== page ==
Barack Obama continues to avoid press conferences in favor of protective liberal softball venues. He's appearing on NBC with Jay Leno and with Brian Williams. (Quiz: which interviewer will be softer? It's anybody's guess.)
On Friday, Obama's doing another razzle-dazzle appearance on MTV with black veejay Sway Calloway. They're calling it “Ask Obama Live: An MTV Interview With the President” at 5 pm Friday from the White House. MTV’s Andrew Jenks will be posted at a Washington college with students who have questions. The Washington Post says the network will focus on "jobs, the cost of college, rising student-loan debt, such social issues as LGBTQ rights and immigration."
West Coast viewers will see a tape-delayed telecast of the special, which also will be run on MTV2, mtvU, MTV Hits and MTV Jams, and MTV’s network Web site and mobile platform. MTV invited Romney to his own event, which he will naturally decline (if he's going to skip Nick News, he's going to sidestep the landmines on MTV).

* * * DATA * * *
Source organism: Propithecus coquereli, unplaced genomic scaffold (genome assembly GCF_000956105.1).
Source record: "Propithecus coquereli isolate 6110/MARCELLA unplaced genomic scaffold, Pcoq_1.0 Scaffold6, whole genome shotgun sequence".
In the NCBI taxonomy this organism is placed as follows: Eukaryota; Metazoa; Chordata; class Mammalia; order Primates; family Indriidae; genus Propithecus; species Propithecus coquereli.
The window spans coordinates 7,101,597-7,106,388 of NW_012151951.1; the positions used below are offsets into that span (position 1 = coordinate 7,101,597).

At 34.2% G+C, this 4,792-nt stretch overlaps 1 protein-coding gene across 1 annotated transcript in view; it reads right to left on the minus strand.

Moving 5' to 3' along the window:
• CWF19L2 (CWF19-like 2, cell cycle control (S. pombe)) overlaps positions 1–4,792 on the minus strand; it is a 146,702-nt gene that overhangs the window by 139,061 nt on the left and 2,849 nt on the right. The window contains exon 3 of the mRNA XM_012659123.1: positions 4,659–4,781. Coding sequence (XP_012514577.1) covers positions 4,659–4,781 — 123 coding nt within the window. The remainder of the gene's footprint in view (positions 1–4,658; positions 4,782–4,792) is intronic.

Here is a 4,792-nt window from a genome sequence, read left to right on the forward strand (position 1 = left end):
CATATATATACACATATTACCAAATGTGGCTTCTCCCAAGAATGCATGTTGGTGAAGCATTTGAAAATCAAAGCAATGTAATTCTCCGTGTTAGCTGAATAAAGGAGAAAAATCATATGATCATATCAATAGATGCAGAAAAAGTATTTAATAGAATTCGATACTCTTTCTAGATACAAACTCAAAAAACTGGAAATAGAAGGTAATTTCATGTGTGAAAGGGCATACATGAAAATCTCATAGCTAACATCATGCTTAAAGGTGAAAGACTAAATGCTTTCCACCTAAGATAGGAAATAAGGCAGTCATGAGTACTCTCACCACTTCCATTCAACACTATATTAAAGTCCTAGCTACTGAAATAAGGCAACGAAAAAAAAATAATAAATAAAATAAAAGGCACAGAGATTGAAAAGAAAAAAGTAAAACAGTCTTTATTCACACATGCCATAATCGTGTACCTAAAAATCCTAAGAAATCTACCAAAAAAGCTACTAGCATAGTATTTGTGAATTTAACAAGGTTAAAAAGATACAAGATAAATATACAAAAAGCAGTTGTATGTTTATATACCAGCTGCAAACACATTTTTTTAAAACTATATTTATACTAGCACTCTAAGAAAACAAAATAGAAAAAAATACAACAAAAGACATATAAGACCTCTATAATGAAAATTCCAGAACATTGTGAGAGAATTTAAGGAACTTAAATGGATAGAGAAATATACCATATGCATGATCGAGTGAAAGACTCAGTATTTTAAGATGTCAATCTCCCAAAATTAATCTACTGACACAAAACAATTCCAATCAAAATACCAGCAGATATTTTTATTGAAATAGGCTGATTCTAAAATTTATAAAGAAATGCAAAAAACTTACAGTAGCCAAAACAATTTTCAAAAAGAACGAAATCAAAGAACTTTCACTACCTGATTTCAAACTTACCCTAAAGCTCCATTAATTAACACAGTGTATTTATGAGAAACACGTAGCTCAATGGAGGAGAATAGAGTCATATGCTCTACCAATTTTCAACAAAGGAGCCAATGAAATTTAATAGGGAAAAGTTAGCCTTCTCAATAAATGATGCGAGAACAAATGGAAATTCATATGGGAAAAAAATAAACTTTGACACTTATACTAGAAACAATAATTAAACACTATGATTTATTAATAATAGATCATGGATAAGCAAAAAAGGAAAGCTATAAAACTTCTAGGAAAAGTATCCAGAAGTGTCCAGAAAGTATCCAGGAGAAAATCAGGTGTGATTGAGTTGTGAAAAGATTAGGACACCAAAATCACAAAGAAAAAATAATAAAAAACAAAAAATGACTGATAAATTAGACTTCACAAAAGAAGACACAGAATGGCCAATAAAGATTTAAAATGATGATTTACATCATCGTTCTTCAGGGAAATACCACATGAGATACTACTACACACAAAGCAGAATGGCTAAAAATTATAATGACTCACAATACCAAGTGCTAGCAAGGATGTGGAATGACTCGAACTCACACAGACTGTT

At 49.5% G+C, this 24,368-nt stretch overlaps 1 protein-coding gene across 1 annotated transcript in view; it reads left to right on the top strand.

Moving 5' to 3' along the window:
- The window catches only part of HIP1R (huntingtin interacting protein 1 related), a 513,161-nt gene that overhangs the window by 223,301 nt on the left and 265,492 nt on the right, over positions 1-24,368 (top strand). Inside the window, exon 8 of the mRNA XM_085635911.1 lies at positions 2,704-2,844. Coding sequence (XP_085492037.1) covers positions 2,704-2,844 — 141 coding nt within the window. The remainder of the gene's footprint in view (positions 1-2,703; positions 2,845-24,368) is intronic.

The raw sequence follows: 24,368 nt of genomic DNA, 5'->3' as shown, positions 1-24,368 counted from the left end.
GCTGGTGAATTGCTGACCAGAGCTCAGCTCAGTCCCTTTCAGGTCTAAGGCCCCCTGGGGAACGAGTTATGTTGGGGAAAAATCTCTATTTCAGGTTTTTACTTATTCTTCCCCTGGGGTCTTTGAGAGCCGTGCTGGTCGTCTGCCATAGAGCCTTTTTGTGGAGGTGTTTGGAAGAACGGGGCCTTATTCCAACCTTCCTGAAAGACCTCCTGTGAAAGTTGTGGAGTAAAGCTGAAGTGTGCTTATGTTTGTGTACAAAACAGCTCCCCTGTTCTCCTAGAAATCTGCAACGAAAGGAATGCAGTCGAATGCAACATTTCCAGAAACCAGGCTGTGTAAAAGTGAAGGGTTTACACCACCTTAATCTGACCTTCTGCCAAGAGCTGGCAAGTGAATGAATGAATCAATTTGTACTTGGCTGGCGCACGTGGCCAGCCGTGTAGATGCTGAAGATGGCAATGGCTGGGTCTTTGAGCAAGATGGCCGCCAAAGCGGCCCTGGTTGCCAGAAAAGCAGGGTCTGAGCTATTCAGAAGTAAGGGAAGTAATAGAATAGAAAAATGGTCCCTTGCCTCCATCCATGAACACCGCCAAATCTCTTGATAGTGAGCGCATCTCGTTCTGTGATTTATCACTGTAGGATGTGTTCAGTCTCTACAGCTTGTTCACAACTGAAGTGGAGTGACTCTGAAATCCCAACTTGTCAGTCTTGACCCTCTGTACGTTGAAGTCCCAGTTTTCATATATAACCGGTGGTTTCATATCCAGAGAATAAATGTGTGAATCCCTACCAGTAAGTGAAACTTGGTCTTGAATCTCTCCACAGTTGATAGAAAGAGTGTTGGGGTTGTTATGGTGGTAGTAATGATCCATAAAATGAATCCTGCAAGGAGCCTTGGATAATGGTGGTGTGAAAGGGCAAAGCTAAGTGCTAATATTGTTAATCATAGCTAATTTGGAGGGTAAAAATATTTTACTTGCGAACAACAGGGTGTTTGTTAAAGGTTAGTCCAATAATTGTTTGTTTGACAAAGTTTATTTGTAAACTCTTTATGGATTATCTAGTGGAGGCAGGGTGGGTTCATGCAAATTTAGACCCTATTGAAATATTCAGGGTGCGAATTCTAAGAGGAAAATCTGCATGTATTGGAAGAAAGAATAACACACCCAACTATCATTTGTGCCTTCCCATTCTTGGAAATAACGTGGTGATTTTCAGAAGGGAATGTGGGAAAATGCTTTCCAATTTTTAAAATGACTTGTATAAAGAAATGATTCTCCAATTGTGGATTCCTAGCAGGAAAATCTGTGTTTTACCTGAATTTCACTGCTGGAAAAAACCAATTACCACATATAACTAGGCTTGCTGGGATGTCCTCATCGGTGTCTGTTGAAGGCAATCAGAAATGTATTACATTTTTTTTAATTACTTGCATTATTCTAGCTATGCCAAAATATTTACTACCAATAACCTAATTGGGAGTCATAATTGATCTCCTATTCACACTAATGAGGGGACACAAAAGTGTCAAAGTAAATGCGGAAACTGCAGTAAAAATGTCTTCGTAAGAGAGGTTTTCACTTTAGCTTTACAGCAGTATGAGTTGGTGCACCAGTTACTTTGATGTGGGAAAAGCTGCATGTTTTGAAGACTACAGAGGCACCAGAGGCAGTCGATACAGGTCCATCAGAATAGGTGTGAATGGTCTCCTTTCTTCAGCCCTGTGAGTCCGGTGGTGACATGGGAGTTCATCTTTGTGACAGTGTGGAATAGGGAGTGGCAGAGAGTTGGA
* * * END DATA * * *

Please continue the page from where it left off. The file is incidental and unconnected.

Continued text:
The Hollywood Reporter spins subtly that NBC is featuring Obama (without quite mentioning that NBC's owner Comcast is a major corporate booster of Obama, both in contributions and in on-air contributions):
NBC's newest star is none other than President Obama.
After announcing that the commander in chief will appear on the Tonight Show on Wednesday, the network then revealed that NBC News cameras will accompany Obama on a tour of seven swing states; anchor Brian Williams will interview the president at one point during the trip, as well.
Footage from the exclusive event -- Obama has yet to give such extensive access to any other network -- will be spread throughout NBC's broadcasts. Clips will appear on The Nightly News on Wednesday, Oct. 24, and both the evening newscast and the Today Show on Thursday, Oct. 25. A bulk of the footage will air on Thursday night's Rock Center.
Yes, it's that Brian Williams, the bowing "Thank you, sir" interviewer. (Listen to the clapping enthusiasm of the handshake!)
Obama is also in talks, as is Romney, about being interviewed on the eve of Election Day, during halftime of “Monday Night Football.”
Four years ago, Obama and John McCain sat for separate interviews that ran during halftime.